Before you carry out the risk assessment you need to first identify the work tasks you manage and who can be harmed. This is easy if you are the responsible manager. However, if you're an assessor doing it on behalf of a manager you will need to work together in identifying the work tasks and the associated hazards.
Consider the following questions. They are a systematic way of gathering information you need and can help identify the hazards.
Here are some suggestions to get you started:
A risk assessment should identify hazards, hazardous events and consequences:
For example, a wet floor (the hazard) in the washing up area could cause kitchen staff to slip (hazardous event) leading to concussion, serious sprains or minor fractures (consequences).
Understanding the differences between these and how they connect to each other will help you work through the process logically and efficiently. It will also help the end users understand what could hurt them and how. It will help you to correctly assign the risk controls by breaking down the risk into its component parts of likelihood of the hazardous event and the severity of the consequence.
You will need up to date information to do this stage well and the sources can be many and varied. Things change over time and get updated. To ensure you’re up to date, use common knowledge, industry or sector knowledge and expert knowledge to help identify reasonably foreseeable hazards. You should know where to find this and know when to seek expert knowledge.
Here are some links to get you started:
The next step is to estimate and evaluate the risk from a hazard. Risk is the product of two factors:
Once you've assigned the risk, you need to take appropriate action to adequately manage it. You can use our simple risk matrix to help you do this:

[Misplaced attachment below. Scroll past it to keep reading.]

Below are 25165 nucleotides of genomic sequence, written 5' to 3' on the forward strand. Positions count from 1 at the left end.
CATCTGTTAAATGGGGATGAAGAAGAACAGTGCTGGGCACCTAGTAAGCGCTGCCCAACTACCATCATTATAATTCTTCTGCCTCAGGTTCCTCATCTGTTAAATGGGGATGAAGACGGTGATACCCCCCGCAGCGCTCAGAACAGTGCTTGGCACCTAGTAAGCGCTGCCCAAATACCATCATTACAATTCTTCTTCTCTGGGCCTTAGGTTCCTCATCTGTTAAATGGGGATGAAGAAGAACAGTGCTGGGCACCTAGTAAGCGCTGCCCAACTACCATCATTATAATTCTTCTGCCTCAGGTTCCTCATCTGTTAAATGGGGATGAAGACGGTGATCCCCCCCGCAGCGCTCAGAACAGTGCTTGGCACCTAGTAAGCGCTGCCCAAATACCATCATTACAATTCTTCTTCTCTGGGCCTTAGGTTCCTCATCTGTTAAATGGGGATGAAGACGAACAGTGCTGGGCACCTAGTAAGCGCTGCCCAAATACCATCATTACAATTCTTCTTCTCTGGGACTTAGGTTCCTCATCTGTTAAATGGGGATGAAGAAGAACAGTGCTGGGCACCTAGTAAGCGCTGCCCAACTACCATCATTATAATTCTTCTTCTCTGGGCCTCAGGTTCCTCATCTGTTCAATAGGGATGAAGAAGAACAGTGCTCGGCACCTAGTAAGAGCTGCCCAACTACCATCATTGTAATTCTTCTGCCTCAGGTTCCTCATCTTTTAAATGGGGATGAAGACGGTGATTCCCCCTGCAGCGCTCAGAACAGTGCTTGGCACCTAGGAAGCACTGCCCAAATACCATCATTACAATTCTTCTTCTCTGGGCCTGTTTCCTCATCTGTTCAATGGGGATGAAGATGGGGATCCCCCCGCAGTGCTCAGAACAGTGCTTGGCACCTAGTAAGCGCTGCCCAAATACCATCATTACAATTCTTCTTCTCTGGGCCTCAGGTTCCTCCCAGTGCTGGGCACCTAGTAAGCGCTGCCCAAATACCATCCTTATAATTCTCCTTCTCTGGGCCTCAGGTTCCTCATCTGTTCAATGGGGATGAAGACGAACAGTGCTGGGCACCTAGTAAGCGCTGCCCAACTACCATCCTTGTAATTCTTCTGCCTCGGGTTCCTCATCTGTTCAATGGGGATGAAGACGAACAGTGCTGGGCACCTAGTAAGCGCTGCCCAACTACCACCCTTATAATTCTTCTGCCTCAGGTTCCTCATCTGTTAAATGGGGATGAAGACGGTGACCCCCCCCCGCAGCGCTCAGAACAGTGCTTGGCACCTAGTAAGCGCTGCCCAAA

Risk control measures are put in place to control the risk from a hazard by eliminating it or reducing either the likelihood or consequence or both. They should be a combination of protective and preventative controls and you should apply the hierarchy of controls, starting at the top to ensure, so far as is reasonably practicable, the most effective controls are used to reduce the risk.
Now that you have assessed all the risks, you’ll need to record the significant findings using our risk assessment template. It's available in two formats to provide flexibility. It can be updated easily and previous versions can be archived.
The administrative details at the top of the risk assessment template must be completed in full with names, signatures and dates. Using assessment references is good practice to help you cross reference between documents and keep track of your assessments.
Tips on recording the assessment:
The last step is to review your findings and is an important part of the process even if the risk ratings are low. You need to do this in order to ensure the assessment stays relevant and valid. There is no standard review period, only that it should be carried out regularly. This is because things change over time. For example new procedures, legislation, equipment and the people at risk change. Reviews are also triggered when new information comes to light, such as information about a substance or outcomes of an
Health surveillance might be necessary to monitor how effective your risk controls are for
You should archive your old risk assessments and the Health and Safety Advisory Service Retention Schedule will tell you how for how long.